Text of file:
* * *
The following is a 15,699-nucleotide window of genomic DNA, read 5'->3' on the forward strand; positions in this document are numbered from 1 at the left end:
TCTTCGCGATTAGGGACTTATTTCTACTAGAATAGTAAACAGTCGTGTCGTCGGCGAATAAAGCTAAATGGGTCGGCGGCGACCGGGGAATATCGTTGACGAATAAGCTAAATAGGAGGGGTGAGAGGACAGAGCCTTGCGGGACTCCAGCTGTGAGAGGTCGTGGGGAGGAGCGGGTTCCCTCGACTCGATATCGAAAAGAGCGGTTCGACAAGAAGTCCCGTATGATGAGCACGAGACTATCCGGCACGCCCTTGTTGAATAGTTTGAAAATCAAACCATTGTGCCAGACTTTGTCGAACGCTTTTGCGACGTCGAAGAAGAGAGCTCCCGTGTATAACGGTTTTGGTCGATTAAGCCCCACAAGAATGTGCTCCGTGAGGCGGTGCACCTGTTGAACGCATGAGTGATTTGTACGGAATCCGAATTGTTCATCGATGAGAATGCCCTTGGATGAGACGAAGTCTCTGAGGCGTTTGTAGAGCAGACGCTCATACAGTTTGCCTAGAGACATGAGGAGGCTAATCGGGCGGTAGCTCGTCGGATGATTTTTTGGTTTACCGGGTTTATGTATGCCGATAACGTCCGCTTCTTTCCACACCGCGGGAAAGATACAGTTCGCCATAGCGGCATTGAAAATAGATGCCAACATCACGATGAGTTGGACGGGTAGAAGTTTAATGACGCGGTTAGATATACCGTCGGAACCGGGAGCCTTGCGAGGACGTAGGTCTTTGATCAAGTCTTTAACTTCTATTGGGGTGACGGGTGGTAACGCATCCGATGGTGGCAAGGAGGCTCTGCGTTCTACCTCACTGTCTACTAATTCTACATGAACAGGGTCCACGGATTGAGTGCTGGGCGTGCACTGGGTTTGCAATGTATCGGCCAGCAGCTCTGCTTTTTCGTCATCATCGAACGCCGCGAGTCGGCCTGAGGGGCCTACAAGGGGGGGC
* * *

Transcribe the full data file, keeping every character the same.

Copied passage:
The following is a 15,699-nucleotide window of genomic DNA, read 5'->3' on the forward strand; positions in this document are numbered from 1 at the left end:
TCTTCGCGATTAGGGACTTATTTCTACTAGAATAGTAAACAGTCGTGTCGTCGGCGAATAAAGCTAAATGGGTCGGCGGCGACCGGGGAATATCGTTGACGAATAAGCTAAATAGGAGGGGTGAGAGGACAGAGCCTTGCGGGACTCCAGCTGTGAGAGGTCGTGGGGAGGAGCGGGTTCCCTCGACTCGATATCGAAAAGAGCGGTTCGACAAGAAGTCCCGTATGATGAGCACGAGACTATCCGGCACGCCCTTGTTGAATAGTTTGAAAATCAAACCATTGTGCCAGACTTTGTCGAACGCTTTTGCGACGTCGAAGAAGAGAGCTCCCGTGTATAACGGTTTTGGTCGATTAAGCCCCACAAGAATGTGCTCCGTGAGGCGGTGCACCTGTTGAACGCATGAGTGATTTGTACGGAATCCGAATTGTTCATCGATGAGAATGCCCTTGGATGAGACGAAGTCTCTGAGGCGTTTGTAGAGCAGACGCTCATACAGTTTGCCTAGAGACATGAGGAGGCTAATCGGGCGGTAGCTCGTCGGATGATTTTTTGGTTTACCGGGTTTATGTATGCCGATAACGTCCGCTTCTTTCCACACCGCGGGAAAGATACAGTTCGCCATAGCGGCATTGAAAATAGATGCCAACATCACGATGAGTTGGACGGGTAGAAGTTTAATGACGCGGTTAGATATACCGTCGGAACCGGGAGCCTTGCGAGGACGTAGGTCTTTGATCAAGTCTTTAACTTCTATTGGGGTGACGGGTGGTAACGCATCCGATGGTGGCAAGGAGGCTCTGCGTTCTACCTCACTGTCTACTAATTCTACATGAACAGGGTCCACGGATTGAGTGCTGGGCGTGCACTGGGTTTGCAATGTATCGGCCAGCAGCTCTGCTTTTTCGTCATCATCGAACGCCGCGAGTCGGCCTGAGGGGCCTACAAGGGGGGGC